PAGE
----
After decades of back and forth over seemingly unresolvable issues between Japan and South Korea, the two governments have reached what is being called an “irreversible” solution to the issue concerning Japan’s colonial-era sexual enslavement of Korean women.
Japanese Foreign Minister Fumio Kishida and his South Korean counterpart, Yun Byung-se, made the announcement following their closed door meeting Monday.
Yun said that if Japan maintains its side of the agreement, Korea will consider the issue “finally and irreversibly” resolved.
Along with a handwritten apology from Japanese Prime Minister Shinzo Abe, the agreement provides that Japan will contribute 1 billion yen ($8.3 million) towards a foundation to support the surviving victims.
“Prime Minister Abe expresses anew his most sincere apologies and remorse to all the women who underwent immeasurable and painful experiences and suffered incurable physical and psychological wounds as comfort women,” Kishida said.
“The issue of comfort women, with an involvement of the Japanese military authorities at that time, was a grave affront to the honor and dignity of large numbers of women, and the government of Japan is painfully aware of responsibilities from this perspective.”
“The worst is over between the two countries. The issue of historical disputes can be seen as mostly resolved and it’s now time for the two sides to talk about real issues that affect their interests.”
Tokyo also said that it “felt strongly” about its responsibility for the wartime atrocities, while acknowledging it being at the core of South Korea’s historical resentment toward its previous colonizer. Japan colonized Korea from 1910-45.
“The worst is over between the two countries,” said Jin Chang Soo, director of Japan studies at the non-profit Sejong Institute near Seoul, in an interview with Bloomberg.
“The issue of historical disputes can be seen as mostly resolved and it’s now time for the two sides to talk about real issues that affect their interests, not only how they are going to boost their trade but also how they will work together with the U.S. to reshape the geopolitical order of the region.”
Putting difficult past behind
South Korean and Japanese diplomats have met about a dozen times since April 2014 to discuss the comfort women issue.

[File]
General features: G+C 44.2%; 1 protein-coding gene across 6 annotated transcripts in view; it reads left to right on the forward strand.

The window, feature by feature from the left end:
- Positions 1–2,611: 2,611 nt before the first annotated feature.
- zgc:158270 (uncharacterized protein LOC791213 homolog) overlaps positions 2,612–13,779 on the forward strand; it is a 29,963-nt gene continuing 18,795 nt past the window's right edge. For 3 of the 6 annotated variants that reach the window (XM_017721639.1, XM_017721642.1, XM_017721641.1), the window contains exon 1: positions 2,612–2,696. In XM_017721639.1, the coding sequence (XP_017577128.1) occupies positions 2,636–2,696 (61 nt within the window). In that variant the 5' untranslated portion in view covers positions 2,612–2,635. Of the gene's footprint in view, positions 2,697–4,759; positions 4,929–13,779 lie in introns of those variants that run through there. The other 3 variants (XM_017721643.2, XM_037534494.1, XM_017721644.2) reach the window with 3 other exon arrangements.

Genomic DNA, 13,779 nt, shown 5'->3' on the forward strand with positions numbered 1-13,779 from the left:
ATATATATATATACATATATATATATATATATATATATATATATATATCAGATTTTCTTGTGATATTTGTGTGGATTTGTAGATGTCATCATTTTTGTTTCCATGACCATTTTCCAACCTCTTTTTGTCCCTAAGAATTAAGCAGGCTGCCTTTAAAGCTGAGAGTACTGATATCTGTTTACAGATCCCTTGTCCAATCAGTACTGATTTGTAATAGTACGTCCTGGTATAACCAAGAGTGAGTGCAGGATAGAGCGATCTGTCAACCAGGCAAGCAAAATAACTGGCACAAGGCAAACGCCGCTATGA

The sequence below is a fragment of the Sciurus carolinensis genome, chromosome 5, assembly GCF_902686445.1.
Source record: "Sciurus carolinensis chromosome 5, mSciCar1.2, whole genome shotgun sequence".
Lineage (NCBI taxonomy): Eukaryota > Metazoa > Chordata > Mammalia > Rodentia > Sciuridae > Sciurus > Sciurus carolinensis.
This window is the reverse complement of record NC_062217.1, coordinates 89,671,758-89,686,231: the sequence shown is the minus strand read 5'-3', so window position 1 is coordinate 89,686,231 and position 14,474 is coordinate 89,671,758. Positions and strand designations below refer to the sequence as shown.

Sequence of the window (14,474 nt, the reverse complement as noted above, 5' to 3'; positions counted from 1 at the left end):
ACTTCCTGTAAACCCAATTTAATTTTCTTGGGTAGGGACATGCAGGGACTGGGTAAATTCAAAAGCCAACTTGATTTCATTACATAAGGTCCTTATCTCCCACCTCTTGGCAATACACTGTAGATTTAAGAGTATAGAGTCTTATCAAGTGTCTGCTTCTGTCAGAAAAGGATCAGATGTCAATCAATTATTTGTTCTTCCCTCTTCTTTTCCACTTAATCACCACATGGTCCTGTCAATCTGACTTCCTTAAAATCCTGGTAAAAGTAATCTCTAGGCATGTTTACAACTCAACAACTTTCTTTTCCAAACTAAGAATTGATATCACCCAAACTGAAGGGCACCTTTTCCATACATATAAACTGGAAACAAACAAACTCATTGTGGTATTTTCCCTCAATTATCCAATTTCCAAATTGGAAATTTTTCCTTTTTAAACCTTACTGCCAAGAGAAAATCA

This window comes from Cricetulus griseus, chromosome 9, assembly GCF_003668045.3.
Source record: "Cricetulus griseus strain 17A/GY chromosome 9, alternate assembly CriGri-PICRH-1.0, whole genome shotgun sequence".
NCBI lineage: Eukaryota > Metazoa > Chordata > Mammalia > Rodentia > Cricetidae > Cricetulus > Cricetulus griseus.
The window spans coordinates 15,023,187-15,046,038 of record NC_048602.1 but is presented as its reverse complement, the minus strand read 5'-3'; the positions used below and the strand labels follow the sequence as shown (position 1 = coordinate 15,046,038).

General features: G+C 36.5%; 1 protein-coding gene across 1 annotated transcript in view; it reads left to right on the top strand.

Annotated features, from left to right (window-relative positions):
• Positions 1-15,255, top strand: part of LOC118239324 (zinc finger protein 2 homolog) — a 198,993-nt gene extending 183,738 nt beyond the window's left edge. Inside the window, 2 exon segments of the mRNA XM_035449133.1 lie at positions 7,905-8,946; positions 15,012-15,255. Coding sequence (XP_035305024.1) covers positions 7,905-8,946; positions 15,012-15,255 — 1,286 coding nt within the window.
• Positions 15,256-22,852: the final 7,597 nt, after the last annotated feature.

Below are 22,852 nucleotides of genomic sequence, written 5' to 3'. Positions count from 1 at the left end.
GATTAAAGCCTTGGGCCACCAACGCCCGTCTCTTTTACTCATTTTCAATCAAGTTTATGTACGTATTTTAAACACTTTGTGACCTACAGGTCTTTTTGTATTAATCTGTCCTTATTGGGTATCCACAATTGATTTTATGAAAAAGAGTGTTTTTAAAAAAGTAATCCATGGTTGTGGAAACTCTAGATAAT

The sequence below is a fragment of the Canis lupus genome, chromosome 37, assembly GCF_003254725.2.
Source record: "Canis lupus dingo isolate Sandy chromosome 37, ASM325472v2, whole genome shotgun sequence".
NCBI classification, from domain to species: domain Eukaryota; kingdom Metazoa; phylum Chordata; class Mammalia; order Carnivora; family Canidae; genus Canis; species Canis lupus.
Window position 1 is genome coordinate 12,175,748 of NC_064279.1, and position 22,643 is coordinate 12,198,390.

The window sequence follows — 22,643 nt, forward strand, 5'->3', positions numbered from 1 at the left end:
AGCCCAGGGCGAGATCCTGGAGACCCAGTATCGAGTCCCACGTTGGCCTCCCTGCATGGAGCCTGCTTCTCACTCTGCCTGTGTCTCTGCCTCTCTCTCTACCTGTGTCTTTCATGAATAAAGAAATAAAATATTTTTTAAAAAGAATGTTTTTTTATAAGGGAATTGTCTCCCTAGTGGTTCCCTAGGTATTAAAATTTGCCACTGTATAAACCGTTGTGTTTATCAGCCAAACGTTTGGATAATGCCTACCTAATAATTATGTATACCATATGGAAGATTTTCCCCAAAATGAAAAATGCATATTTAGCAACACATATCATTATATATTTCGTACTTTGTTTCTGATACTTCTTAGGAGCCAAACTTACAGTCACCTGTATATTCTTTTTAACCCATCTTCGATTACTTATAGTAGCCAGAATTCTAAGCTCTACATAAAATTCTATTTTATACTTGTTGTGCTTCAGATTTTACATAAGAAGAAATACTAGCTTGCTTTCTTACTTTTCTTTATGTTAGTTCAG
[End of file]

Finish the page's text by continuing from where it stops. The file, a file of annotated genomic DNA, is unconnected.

Japan had long held that the issue of the Comfort Women was previously settled under the 1965 Treaty on Basic Relations between Japan and the Republic of Korea. Article Two of the treaty states any problems concerning property, rights and interests of the two parties and their nationals had been settled “completely and finally.”
As part of the 1965 agreement Japan provided South Korea with a total of $800 million as part of an “economic cooperation” package. In exchange, South Korea renounced rights to request reparation and compensation. This was confirmed by documents declassified by the South Korean government in 2005.
The issue, however, has continued to plague relations between the two sides right up until the present.
Historians estimate that anywhere between 50,000 to 200,000 women, many of them Korean, were used in Japan’s military brothels.
Japan apologized for its actions in 1993, while additionally setting up a compensation fund –the move was rejected by some victims and their supporters because it was privately funded, which in their view didn’t adequately place responsibility on Tokyo.
Whether the victims and civic groups that support them will welcome the agreement between Seoul and Tokyo remains to be seen.
To date 238 South Korean victims have registered with the government for redress and of those only 46 are still alive. The average age of the comfort women still alive today is 89.
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